Thursday, May 23, 2024

Book Review: I Don't Want to Go Home

In 1970, Asbury Park, New Jersey, was ripped apart by race riots that left the once-proud beach town an hour away from Manhattan smoldering, suffering and left for dead. Four years later, a few miles down the coast in Seaside Heights, two bouncers, Jack Roig and Butch Pielka, tired of the daily grind, dreamt of owning their own place. Under-prepared and minimally funded, the two bought the first bar they considered, in a city where no one wanted to be, without setting one foot in the place. They named it the Stone Pony, and turned it into a rock club that Bruce Springsteen would soon call home and a dying town would call its beating heart.

But the bar had to fight to survive. Despite its success in launching and attracting rockers like Stevie Van Zandt, “Southside” Johnny Lyon, and Springsteen, the Stone Pony—like everything in Asbury Park for the past half century—could only weather the drags of a depressed city for so long.

I Don't Want to Go Home: The Oral History of the Stone Pony by Nick Corasaniti will be published June 4, 2024. Harper Collins provided an early galley for review.

Over the past few years, I've read several nonfiction books done in this oral history format (what I like to refer to as "the talking heads documentary style"). I find it works well for me; for other readers the mileage might vary. This time we're swinging down the Jersey shore to a famous watering hole that was the epicenter of a lot of great music.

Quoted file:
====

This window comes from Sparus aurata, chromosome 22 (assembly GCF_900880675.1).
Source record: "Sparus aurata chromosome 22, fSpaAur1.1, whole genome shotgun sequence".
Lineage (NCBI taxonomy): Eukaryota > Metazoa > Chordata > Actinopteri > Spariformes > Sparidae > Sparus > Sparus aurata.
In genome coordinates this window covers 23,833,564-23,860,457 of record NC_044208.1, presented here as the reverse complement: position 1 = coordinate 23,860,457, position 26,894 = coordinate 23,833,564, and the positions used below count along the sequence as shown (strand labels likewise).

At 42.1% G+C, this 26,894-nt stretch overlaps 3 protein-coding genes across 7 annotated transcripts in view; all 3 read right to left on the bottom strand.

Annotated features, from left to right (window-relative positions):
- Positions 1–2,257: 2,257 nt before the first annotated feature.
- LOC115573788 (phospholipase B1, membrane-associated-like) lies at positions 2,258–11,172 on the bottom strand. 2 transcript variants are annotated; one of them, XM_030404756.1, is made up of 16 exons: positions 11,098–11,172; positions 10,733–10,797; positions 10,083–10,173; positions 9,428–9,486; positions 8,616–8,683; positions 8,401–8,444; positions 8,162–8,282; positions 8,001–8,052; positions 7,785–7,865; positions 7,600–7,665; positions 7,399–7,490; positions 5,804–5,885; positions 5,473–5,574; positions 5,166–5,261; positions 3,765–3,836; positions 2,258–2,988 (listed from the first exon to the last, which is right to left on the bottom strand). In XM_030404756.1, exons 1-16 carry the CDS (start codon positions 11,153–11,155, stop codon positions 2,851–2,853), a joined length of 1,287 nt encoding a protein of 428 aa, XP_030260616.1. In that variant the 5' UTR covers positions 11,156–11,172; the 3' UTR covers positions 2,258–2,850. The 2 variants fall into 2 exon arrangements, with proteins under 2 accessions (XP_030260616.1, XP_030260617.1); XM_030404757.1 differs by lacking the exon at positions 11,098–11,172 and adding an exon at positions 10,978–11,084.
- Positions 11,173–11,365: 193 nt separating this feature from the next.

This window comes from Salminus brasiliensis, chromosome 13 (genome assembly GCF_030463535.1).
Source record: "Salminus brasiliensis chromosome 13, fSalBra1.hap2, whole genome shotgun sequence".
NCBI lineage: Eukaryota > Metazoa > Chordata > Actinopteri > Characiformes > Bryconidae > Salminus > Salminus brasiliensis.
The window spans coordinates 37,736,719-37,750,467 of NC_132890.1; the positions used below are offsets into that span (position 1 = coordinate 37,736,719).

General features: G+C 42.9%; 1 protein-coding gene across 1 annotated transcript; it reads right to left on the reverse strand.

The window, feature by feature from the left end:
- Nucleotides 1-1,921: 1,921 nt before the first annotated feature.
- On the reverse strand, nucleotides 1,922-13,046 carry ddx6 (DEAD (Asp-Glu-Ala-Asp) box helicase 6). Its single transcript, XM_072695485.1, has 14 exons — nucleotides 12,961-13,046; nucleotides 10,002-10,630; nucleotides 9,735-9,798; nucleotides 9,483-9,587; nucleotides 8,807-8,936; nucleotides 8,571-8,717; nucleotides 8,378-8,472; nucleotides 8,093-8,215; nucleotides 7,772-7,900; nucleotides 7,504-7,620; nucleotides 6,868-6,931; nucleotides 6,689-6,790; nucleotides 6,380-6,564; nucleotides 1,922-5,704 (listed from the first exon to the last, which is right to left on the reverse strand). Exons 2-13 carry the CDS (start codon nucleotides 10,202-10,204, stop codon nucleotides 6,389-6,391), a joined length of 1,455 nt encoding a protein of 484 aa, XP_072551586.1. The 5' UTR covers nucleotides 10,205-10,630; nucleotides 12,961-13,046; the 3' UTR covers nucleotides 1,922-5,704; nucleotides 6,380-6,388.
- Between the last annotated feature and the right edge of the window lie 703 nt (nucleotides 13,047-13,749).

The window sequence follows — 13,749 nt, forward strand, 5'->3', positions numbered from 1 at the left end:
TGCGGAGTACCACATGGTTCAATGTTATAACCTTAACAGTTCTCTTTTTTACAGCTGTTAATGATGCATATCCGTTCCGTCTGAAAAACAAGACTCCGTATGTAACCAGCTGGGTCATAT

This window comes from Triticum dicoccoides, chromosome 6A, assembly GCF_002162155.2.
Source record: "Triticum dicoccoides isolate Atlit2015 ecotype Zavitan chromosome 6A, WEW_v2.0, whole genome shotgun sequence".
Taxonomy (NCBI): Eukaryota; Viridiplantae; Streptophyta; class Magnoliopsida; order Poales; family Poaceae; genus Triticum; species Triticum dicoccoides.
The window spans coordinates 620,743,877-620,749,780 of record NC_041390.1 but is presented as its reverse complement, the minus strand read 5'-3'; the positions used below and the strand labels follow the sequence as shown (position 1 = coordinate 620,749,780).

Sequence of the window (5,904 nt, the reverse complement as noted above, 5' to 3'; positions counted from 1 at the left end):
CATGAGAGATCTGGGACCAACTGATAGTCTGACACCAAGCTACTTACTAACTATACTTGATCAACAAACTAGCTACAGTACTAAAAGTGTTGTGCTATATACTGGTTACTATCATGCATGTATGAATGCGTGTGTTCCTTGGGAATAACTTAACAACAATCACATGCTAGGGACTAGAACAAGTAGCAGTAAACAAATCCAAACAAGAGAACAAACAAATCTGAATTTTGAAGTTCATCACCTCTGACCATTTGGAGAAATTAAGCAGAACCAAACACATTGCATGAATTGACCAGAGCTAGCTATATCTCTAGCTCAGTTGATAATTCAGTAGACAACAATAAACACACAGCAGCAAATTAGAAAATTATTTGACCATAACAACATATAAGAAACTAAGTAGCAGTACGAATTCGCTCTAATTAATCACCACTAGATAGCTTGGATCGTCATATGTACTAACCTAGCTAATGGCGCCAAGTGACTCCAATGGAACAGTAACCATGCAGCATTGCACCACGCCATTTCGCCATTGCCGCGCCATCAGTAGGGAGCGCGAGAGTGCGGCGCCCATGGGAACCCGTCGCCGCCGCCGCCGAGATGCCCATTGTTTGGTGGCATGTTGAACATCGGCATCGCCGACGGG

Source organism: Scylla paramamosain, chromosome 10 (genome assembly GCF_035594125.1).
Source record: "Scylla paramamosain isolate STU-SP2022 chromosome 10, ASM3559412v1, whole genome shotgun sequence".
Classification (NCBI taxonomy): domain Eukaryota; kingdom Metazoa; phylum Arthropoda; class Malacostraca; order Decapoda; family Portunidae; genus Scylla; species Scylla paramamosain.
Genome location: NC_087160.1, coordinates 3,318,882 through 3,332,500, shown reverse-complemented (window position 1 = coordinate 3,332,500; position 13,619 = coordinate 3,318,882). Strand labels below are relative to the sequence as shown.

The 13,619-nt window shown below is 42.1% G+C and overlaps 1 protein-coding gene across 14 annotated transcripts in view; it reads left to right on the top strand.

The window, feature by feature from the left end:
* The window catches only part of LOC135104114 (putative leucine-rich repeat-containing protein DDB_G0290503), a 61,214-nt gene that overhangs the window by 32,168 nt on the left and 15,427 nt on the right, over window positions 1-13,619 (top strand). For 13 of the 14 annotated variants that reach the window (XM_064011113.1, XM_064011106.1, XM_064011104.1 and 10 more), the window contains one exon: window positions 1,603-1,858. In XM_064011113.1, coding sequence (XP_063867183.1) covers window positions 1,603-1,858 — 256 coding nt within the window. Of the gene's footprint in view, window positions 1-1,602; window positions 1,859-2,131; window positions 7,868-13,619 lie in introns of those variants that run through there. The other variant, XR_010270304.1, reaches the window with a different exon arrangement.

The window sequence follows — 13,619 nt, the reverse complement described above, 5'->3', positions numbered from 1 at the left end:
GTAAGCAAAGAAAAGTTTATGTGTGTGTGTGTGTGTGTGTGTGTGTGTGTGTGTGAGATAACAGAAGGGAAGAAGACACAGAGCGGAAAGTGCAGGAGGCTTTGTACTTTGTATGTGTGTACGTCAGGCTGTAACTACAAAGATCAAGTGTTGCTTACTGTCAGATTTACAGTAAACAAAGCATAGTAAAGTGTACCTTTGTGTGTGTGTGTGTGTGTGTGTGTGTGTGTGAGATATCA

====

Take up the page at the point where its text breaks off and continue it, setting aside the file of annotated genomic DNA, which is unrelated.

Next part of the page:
This slice of history is presented by the likes of Southside Johnny, Little Steven, Bruce Springsteen (and many in his circle), John Cafferty (of the "...and the Beaver Brown Band" fame), and so so many more. The cast of characters alone has over 100 names and runs five pages. Corasaniti has done his research and conducted many original interviews to put this story together.

The remembrances and anecdotes cover a lot of ground, featuring both local acts that got their start in Asbury Park as well as many national acts that passed through town. The reader gets an overall sense of what that music scene was like, especially from the people who worked there night after night, year after year.

For music fans, this is definitely an enlightening read. But, more than that, it paints the picture of the rise and fall and rise again of not just a famous music spot but also a community.

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